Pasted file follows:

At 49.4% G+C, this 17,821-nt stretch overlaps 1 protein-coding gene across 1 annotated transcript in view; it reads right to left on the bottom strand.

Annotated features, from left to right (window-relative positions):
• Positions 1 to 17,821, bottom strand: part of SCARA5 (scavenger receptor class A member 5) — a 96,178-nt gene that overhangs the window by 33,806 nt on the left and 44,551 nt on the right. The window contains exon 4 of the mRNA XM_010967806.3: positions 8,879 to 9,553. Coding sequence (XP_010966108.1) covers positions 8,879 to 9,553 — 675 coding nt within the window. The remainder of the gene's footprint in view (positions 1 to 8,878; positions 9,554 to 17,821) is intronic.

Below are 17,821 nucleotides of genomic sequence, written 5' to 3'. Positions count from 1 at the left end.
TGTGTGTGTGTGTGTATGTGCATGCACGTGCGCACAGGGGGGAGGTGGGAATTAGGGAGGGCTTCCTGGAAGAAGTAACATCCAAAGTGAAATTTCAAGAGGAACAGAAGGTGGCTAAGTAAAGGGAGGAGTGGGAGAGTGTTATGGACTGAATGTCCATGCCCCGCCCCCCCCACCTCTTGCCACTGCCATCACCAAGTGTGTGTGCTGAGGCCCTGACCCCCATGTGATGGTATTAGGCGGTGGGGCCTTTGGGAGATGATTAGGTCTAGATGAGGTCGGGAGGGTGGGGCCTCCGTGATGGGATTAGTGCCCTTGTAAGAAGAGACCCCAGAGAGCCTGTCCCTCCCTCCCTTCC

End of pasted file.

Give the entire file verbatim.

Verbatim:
At 49.4% G+C, this 17,821-nt stretch overlaps 1 protein-coding gene across 1 annotated transcript in view; it reads right to left on the bottom strand.

Annotated features, from left to right (window-relative positions):
• Positions 1 to 17,821, bottom strand: part of SCARA5 (scavenger receptor class A member 5) — a 96,178-nt gene that overhangs the window by 33,806 nt on the left and 44,551 nt on the right. The window contains exon 4 of the mRNA XM_010967806.3: positions 8,879 to 9,553. Coding sequence (XP_010966108.1) covers positions 8,879 to 9,553 — 675 coding nt within the window. The remainder of the gene's footprint in view (positions 1 to 8,878; positions 9,554 to 17,821) is intronic.

Below are 17,821 nucleotides of genomic sequence, written 5' to 3'. Positions count from 1 at the left end.
TGTGTGTGTGTGTGTATGTGCATGCACGTGCGCACAGGGGGGAGGTGGGAATTAGGGAGGGCTTCCTGGAAGAAGTAACATCCAAAGTGAAATTTCAAGAGGAACAGAAGGTGGCTAAGTAAAGGGAGGAGTGGGAGAGTGTTATGGACTGAATGTCCATGCCCCGCCCCCCCCACCTCTTGCCACTGCCATCACCAAGTGTGTGTGCTGAGGCCCTGACCCCCATGTGATGGTATTAGGCGGTGGGGCCTTTGGGAGATGATTAGGTCTAGATGAGGTCGGGAGGGTGGGGCCTCCGTGATGGGATTAGTGCCCTTGTAAGAAGAGACCCCAGAGAGCCTGTCCCTCCCTCCCTTCC